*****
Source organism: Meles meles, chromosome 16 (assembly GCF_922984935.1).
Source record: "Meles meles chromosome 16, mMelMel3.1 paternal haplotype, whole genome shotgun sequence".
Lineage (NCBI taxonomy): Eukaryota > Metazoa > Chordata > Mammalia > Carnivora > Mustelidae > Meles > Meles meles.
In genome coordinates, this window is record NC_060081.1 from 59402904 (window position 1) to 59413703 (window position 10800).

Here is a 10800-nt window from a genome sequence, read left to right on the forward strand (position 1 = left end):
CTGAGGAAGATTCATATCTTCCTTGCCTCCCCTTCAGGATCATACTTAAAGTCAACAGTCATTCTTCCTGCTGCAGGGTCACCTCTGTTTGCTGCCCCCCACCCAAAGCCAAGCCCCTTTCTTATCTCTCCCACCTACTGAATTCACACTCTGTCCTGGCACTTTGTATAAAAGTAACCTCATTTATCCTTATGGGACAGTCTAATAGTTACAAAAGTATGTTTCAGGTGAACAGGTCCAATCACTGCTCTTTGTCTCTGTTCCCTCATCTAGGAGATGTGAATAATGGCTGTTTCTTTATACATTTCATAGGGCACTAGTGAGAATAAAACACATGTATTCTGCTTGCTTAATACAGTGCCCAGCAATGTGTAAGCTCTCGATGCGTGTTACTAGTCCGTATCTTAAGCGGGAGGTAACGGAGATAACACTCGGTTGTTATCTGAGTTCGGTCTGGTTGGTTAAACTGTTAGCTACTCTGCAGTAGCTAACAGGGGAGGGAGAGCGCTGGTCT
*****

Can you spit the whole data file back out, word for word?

Source organism: Meles meles, chromosome 16 (assembly GCF_922984935.1).
Source record: "Meles meles chromosome 16, mMelMel3.1 paternal haplotype, whole genome shotgun sequence".
Lineage (NCBI taxonomy): Eukaryota > Metazoa > Chordata > Mammalia > Carnivora > Mustelidae > Meles > Meles meles.
In genome coordinates, this window is record NC_060081.1 from 59402904 (window position 1) to 59413703 (window position 10800).

Here is a 10800-nt window from a genome sequence, read left to right on the forward strand (position 1 = left end):
CTGAGGAAGATTCATATCTTCCTTGCCTCCCCTTCAGGATCATACTTAAAGTCAACAGTCATTCTTCCTGCTGCAGGGTCACCTCTGTTTGCTGCCCCCCACCCAAAGCCAAGCCCCTTTCTTATCTCTCCCACCTACTGAATTCACACTCTGTCCTGGCACTTTGTATAAAAGTAACCTCATTTATCCTTATGGGACAGTCTAATAGTTACAAAAGTATGTTTCAGGTGAACAGGTCCAATCACTGCTCTTTGTCTCTGTTCCCTCATCTAGGAGATGTGAATAATGGCTGTTTCTTTATACATTTCATAGGGCACTAGTGAGAATAAAACACATGTATTCTGCTTGCTTAATACAGTGCCCAGCAATGTGTAAGCTCTCGATGCGTGTTACTAGTCCGTATCTTAAGCGGGAGGTAACGGAGATAACACTCGGTTGTTATCTGAGTTCGGTCTGGTTGGTTAAACTGTTAGCTACTCTGCAGTAGCTAACAGGGGAGGGAGAGCGCTGGTCT